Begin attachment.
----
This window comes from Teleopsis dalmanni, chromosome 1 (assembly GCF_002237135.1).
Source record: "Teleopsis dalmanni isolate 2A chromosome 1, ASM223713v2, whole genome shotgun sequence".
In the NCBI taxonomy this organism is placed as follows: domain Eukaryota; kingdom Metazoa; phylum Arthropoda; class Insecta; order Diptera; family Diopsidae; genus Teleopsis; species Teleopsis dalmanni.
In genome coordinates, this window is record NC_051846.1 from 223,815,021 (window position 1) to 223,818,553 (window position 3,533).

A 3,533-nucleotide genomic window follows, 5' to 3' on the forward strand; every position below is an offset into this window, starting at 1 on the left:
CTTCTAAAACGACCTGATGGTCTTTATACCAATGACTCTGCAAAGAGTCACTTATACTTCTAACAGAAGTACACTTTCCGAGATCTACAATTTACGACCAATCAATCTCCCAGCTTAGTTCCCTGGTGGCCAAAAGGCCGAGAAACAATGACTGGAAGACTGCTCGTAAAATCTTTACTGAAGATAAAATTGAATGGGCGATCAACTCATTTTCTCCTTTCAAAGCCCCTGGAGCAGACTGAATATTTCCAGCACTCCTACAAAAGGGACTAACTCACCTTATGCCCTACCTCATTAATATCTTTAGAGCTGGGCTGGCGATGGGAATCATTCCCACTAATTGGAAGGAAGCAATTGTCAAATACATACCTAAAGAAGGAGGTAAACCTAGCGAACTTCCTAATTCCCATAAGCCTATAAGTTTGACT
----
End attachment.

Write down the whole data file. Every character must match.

This window comes from Teleopsis dalmanni, chromosome 1 (assembly GCF_002237135.1).
Source record: "Teleopsis dalmanni isolate 2A chromosome 1, ASM223713v2, whole genome shotgun sequence".
In the NCBI taxonomy this organism is placed as follows: domain Eukaryota; kingdom Metazoa; phylum Arthropoda; class Insecta; order Diptera; family Diopsidae; genus Teleopsis; species Teleopsis dalmanni.
In genome coordinates, this window is record NC_051846.1 from 223,815,021 (window position 1) to 223,818,553 (window position 3,533).

A 3,533-nucleotide genomic window follows, 5' to 3' on the forward strand; every position below is an offset into this window, starting at 1 on the left:
CTTCTAAAACGACCTGATGGTCTTTATACCAATGACTCTGCAAAGAGTCACTTATACTTCTAACAGAAGTACACTTTCCGAGATCTACAATTTACGACCAATCAATCTCCCAGCTTAGTTCCCTGGTGGCCAAAAGGCCGAGAAACAATGACTGGAAGACTGCTCGTAAAATCTTTACTGAAGATAAAATTGAATGGGCGATCAACTCATTTTCTCCTTTCAAAGCCCCTGGAGCAGACTGAATATTTCCAGCACTCCTACAAAAGGGACTAACTCACCTTATGCCCTACCTCATTAATATCTTTAGAGCTGGGCTGGCGATGGGAATCATTCCCACTAATTGGAAGGAAGCAATTGTCAAATACATACCTAAAGAAGGAGGTAAACCTAGCGAACTTCCTAATTCCCATAAGCCTATAAGTTTGACT